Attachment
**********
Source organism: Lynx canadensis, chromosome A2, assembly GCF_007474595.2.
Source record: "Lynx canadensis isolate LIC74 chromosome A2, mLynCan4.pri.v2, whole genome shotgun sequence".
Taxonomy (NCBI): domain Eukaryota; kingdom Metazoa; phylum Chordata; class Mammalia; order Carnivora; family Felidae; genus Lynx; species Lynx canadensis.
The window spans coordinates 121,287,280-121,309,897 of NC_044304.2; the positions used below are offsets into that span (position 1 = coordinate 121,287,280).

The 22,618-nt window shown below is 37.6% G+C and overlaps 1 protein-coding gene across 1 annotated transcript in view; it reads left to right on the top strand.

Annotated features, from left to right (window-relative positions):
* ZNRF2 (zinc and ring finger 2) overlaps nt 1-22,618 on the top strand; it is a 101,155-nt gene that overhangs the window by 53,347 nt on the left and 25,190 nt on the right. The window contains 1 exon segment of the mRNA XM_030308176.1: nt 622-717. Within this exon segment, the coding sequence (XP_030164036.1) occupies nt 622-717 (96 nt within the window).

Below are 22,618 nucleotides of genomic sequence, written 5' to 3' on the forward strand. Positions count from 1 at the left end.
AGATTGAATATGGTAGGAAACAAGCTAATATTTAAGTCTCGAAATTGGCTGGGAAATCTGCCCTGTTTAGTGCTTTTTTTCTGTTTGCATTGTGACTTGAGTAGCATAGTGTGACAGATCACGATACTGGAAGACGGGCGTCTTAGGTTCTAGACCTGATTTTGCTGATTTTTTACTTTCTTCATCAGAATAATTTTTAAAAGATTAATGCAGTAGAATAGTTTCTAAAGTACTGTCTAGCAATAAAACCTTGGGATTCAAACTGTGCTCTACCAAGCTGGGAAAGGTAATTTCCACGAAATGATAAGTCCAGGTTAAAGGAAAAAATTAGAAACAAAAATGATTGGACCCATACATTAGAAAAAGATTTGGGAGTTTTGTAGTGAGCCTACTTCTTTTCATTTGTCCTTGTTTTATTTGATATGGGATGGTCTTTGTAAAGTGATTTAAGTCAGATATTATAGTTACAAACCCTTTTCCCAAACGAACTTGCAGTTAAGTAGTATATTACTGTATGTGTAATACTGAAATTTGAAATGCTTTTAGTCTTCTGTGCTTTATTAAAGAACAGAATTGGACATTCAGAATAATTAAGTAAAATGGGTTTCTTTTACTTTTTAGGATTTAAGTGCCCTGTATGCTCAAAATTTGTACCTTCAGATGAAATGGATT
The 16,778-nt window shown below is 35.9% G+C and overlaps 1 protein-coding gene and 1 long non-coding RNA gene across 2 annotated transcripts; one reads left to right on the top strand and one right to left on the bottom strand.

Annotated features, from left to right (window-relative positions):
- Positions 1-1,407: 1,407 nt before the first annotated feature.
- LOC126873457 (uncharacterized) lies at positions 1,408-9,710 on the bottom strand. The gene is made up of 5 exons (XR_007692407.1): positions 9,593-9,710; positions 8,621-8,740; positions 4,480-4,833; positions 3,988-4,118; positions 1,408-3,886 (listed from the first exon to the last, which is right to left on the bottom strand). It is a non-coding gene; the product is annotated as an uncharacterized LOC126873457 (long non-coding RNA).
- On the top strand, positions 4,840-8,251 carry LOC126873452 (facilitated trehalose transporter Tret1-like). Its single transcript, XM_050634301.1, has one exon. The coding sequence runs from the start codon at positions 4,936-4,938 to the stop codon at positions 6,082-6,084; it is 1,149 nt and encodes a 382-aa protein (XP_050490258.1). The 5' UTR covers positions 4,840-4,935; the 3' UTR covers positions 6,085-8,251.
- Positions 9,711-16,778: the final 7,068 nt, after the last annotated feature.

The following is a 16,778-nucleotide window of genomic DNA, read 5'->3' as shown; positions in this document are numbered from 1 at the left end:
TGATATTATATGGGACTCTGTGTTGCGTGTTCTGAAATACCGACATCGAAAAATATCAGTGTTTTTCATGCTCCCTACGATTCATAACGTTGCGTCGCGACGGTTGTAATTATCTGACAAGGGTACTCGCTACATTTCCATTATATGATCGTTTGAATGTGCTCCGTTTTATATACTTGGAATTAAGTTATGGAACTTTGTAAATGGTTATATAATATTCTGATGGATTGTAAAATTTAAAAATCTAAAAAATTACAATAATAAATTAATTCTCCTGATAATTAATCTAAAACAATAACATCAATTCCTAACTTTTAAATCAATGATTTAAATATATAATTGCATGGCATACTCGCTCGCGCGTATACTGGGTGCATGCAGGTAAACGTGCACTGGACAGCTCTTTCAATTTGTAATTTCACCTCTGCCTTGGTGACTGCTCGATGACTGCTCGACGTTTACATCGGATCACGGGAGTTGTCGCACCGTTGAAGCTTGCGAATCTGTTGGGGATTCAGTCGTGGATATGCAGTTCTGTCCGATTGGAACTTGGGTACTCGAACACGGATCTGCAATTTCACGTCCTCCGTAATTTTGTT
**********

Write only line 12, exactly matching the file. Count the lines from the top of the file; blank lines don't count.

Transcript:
- Positions 1-1,407: 1,407 nt before the first annotated feature.